‘Yes,’ Mr Galloway replied, ‘apart from the fact that he voted for a war that killed a million people. It kind of invalidates any other qualities.’ Mr Galloway went on: ‘I want to punish the people who voted for the war, one by one if necessary.'”

The vindictive Galloway only managed to come third in Limehouse and Poplar, but the point stands that this old-style orator and strict teetotaller in his natty suits is more of a small-c conservative than his critics are willing to admit.

They denounce him for making common cause with Muslims who have old-fashioned views about, for example, the role of women, without pausing to consider that many Christians until recently held much the same views about women, and that Galloway, born in 1954 in Dundee into a working-class Roman Catholic household, may have learned in his youth to regard such views as normal.

He showed precocious ability as a Labour campaigner, also developed an early and unwavering allegiance to the Palestinian cause, arranged for Dundee to be twinned with Nablus in the West Bank, affronted some Dundonians by hoisting the Palestinian flag above the Council Chambers, and at the age of 26 became the youngest ever Chairman of the Scottish Labour Party.

In 1987, Galloway regained Glasgow Hillhead for Labour, defeating Roy Jenkins, one of the founders of the SDP. Galloway had already demonstrated a gift for stirring up controversy, and for discomforting his opponents, while running the charity War on Want, and he proceeded to become an unruly MP.

He was attacked for telling Saddam Hussein, at a meeting in 1994:  “Sir, I salute your courage, your strength, your indefatigability.” Galloway was thrown out of the Labour Party in 2003 for going too far in his opposition to the Iraq War – he had suggested British troops “refuse to obey illegal orders”.

But he remained in the House as an Independent MP until 2005, when he captured Bethnal Green and Bow for his new party, Respect, after a rough battle for Muslim votes with the Labour candidate, Oona King.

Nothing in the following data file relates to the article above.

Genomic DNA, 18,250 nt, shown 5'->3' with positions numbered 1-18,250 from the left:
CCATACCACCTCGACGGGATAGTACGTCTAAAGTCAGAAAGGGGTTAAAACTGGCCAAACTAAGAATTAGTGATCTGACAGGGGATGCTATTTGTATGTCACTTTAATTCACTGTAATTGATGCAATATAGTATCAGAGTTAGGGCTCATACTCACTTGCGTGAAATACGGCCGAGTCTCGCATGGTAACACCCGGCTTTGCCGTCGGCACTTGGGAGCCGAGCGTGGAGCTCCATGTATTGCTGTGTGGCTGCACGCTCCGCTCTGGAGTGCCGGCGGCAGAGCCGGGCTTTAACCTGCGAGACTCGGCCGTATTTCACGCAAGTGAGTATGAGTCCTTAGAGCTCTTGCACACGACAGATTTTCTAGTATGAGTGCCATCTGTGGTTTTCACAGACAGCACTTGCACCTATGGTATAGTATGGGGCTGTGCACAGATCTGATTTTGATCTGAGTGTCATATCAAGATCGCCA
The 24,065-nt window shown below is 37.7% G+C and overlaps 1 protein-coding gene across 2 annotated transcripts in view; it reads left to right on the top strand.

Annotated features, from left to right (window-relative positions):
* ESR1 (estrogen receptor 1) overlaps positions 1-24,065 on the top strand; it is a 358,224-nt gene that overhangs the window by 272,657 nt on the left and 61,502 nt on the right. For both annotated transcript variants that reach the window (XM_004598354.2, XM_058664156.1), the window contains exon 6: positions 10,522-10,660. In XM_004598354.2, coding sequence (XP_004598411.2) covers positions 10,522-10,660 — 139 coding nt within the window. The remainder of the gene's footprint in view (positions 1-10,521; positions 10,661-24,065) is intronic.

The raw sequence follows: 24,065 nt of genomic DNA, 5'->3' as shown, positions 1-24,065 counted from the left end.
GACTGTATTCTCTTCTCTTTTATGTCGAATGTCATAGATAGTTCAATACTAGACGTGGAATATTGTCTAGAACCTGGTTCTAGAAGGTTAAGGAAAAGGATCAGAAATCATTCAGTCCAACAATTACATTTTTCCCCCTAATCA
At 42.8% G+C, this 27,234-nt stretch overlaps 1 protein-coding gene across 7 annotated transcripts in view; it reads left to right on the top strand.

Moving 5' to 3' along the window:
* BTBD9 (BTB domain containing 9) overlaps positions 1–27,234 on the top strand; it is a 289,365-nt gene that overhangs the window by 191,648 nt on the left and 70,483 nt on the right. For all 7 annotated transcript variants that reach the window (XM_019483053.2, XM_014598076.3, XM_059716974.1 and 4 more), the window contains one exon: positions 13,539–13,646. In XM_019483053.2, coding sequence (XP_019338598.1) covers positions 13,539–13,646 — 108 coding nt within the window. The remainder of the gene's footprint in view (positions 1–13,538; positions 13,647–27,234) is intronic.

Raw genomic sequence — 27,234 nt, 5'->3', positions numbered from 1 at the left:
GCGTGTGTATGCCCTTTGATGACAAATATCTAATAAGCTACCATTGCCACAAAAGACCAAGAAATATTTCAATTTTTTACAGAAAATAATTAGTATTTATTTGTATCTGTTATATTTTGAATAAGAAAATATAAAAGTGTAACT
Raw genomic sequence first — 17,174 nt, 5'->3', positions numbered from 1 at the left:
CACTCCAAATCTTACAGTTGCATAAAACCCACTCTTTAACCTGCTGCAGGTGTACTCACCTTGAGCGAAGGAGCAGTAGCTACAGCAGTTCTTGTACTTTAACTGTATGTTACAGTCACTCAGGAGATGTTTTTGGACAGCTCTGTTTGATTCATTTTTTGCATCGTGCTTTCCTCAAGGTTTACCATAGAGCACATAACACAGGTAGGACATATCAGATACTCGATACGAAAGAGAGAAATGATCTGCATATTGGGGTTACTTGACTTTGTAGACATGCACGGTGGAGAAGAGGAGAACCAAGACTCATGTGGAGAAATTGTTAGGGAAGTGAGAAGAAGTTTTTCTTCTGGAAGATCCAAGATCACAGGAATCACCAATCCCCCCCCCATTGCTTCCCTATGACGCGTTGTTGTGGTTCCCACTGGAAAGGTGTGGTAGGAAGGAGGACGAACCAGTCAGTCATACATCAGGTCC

Galloway is a provocateur who often so infuriates his opponents that they overstate the case against him, whereupon he turns the tables on them. In 2005 he went to Washington and denounced some American senators who had supposed he was a discredited figure who would would defer to them.

He also demonstrated his gifts as a controversialist by debating in New York against Christopher Hitchens, whom he had attacked as “a drink soaked former Trotskyist popinjay”. The recording of this affair serves as a good example of each man’s style.

Frank Johnson, doyen of Westminster sketchwriters, recognised Galloway as “a tremendous parliamentarian”. Journalists who value entertainment, and the upsetting of apple carts, above the steadier virtues, will be yearning for Galloway to gain election to the Scottish Parliament.

Alliance4Unity has recruited a number of other candidates, including Jamie Blackett, a farmer, writer and former soldier, who accepted the post of Deputy Leader, and Alan Sked, founder of UKIP.

Galloway has his vehicle. By the end of the first week in May we shall know whether it has taken him and some of his companions to Holyrood.

Peel increased the burden of taxation on the rich – perhaps Sunak and Johnson will too

8 Jan

The Prime Ministers: 55 Leaders, 55 Authors, 300 Years of History edited by Iain Dale

The brief life can be one of the most delightful of all literary forms. While putting off the awkward task of writing this review, I turned for purposes of comparison to Alan Watkins’ volume, Brief Lives, a book it is impossible to open without within a few paragraphs bursting out laughing.

Here is Watkins on Anthony Crosland, who died in 1977 while serving as Foreign Secretary:

“He could also be very rude indeed. Tony Benn once publicly announced that he was concerned to lose the stigma of the intellectual. Crosland replied that, in order to lose a stigma, it was first necessary to acquire one. For some reason – maybe sexual, but it is profitless to speculate – he could be very rude to young and attractive women who intended no harm but were merely trying to make serious conversation to the best of their ability.”